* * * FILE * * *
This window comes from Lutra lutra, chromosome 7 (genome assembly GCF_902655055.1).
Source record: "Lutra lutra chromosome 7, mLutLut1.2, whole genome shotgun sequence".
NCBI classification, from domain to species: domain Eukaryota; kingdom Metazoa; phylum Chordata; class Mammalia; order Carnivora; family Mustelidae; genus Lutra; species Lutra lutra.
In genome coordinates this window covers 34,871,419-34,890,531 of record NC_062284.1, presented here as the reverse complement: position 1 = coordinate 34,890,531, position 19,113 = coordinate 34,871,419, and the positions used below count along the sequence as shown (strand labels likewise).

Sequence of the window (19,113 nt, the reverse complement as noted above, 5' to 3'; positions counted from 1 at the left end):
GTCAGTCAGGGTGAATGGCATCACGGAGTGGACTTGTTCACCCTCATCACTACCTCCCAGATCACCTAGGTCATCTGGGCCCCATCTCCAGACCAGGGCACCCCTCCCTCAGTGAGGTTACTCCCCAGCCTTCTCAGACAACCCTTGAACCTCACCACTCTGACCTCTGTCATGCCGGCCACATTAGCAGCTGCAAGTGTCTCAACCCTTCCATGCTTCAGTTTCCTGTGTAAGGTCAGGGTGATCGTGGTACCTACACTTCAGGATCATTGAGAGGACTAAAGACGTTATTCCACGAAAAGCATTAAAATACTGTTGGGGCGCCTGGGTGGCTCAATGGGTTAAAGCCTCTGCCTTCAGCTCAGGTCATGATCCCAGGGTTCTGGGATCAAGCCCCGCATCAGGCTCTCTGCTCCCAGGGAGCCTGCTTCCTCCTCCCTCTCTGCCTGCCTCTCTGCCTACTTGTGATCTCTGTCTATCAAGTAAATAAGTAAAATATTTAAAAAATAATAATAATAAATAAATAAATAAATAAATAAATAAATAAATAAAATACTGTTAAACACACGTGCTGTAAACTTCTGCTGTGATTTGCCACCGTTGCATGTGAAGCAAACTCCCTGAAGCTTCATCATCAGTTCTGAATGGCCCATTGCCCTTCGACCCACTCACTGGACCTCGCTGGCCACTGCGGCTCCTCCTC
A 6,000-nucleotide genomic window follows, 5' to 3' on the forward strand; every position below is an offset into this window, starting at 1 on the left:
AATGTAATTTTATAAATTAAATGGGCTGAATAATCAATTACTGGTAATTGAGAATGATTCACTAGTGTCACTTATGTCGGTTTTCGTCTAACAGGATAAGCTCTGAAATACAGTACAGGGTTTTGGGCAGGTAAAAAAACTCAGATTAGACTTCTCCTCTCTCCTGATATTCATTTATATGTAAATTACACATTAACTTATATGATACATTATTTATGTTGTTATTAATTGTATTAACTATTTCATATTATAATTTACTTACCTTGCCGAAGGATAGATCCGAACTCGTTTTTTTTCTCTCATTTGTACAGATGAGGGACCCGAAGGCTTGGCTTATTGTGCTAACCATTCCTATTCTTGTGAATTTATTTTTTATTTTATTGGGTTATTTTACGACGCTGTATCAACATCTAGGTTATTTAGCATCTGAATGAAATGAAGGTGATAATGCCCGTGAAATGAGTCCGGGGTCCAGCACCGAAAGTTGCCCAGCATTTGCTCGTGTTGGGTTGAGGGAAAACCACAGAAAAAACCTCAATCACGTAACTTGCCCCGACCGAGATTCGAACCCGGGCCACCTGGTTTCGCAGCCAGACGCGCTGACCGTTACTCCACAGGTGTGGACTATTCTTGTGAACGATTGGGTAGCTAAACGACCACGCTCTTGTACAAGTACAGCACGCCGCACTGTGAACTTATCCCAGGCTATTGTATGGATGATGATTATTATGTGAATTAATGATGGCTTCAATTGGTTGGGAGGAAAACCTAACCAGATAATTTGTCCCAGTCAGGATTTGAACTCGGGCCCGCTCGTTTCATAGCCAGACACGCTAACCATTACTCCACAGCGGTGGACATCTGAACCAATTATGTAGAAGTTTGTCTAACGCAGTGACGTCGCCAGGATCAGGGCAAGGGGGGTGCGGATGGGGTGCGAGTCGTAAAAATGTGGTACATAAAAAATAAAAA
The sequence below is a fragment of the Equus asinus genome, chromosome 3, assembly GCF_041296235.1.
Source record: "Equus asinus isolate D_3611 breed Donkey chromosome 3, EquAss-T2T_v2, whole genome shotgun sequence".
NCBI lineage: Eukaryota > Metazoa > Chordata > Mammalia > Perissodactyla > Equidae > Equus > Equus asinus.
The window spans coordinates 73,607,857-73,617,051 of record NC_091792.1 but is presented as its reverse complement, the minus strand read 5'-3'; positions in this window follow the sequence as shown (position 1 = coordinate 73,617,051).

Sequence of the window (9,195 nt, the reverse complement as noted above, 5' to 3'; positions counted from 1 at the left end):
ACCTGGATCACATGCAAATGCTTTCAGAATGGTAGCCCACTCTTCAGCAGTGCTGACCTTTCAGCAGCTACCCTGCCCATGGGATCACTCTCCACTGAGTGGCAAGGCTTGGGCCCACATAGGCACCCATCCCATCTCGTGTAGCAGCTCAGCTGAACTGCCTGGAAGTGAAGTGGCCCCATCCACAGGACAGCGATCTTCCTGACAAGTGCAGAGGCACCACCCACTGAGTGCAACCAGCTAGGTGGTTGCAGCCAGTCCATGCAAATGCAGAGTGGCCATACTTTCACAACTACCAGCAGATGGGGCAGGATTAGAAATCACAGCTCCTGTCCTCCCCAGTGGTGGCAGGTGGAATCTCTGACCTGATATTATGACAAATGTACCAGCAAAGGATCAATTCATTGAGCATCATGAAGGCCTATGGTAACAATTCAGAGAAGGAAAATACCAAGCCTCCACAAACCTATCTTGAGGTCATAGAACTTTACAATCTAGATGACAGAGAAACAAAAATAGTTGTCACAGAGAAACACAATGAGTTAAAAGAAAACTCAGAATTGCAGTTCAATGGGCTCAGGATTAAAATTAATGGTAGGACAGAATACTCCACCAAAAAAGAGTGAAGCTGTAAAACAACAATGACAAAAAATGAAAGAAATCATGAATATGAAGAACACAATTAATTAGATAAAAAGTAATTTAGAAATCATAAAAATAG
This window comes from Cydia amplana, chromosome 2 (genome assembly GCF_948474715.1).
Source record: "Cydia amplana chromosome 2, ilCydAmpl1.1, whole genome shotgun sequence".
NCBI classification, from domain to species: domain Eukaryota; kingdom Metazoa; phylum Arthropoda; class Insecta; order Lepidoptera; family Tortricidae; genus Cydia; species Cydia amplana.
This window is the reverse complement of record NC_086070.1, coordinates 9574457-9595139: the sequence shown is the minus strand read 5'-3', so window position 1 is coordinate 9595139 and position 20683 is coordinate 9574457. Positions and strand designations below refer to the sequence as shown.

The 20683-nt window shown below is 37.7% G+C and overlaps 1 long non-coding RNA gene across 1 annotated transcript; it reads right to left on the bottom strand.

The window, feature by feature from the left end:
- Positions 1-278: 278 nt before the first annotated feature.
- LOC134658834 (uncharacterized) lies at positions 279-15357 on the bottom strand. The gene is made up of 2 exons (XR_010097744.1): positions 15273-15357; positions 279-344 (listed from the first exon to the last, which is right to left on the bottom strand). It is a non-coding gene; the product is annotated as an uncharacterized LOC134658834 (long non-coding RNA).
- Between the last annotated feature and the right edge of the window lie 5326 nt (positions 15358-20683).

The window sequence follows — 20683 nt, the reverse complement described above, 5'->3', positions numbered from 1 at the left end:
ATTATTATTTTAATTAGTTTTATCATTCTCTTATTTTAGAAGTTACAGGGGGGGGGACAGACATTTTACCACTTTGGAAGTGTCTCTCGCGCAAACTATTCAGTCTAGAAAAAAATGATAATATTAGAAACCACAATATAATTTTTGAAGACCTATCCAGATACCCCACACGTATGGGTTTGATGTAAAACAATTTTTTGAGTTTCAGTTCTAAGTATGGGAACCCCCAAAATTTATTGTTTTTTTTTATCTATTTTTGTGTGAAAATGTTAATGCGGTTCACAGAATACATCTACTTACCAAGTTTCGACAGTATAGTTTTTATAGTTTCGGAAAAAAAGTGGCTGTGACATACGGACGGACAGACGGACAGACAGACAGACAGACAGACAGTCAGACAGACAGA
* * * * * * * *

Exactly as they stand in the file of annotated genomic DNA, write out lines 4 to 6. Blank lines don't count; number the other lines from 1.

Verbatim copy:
In genome coordinates this window covers 34,871,419-34,890,531 of record NC_062284.1, presented here as the reverse complement: position 1 = coordinate 34,890,531, position 19,113 = coordinate 34,871,419, and the positions used below count along the sequence as shown (strand labels likewise).

Sequence of the window (19,113 nt, the reverse complement as noted above, 5' to 3'; positions counted from 1 at the left end):
GTCAGTCAGGGTGAATGGCATCACGGAGTGGACTTGTTCACCCTCATCACTACCTCCCAGATCACCTAGGTCATCTGGGCCCCATCTCCAGACCAGGGCACCCCTCCCTCAGTGAGGTTACTCCCCAGCCTTCTCAGACAACCCTTGAACCTCACCACTCTGACCTCTGTCATGCCGGCCACATTAGCAGCTGCAAGTGTCTCAACCCTTCCATGCTTCAGTTTCCTGTGTAAGGTCAGGGTGATCGTGGTACCTACACTTCAGGATCATTGAGAGGACTAAAGACGTTATTCCACGAAAAGCATTAAAATACTGTTGGGGCGCCTGGGTGGCTCAATGGGTTAAAGCCTCTGCCTTCAGCTCAGGTCATGATCCCAGGGTTCTGGGATCAAGCCCCGCATCAGGCTCTCTGCTCCCAGGGAGCCTGCTTCCTCCTCCCTCTCTGCCTGCCTCTCTGCCTACTTGTGATCTCTGTCTATCAAGTAAATAAGTAAAATATTTAAAAAATAATAATAATAAATAAATAAATAAATAAATAAATAAATAAATAAAATACTGTTAAACACACGTGCTGTAAACTTCTGCTGTGATTTGCCACCGTTGCATGTGAAGCAAACTCCCTGAAGCTTCATCATCAGTTCTGAATGGCCCATTGCCCTTCGACCCACTCACTGGACCTCGCTGGCCACTGCGGCTCCTCCTC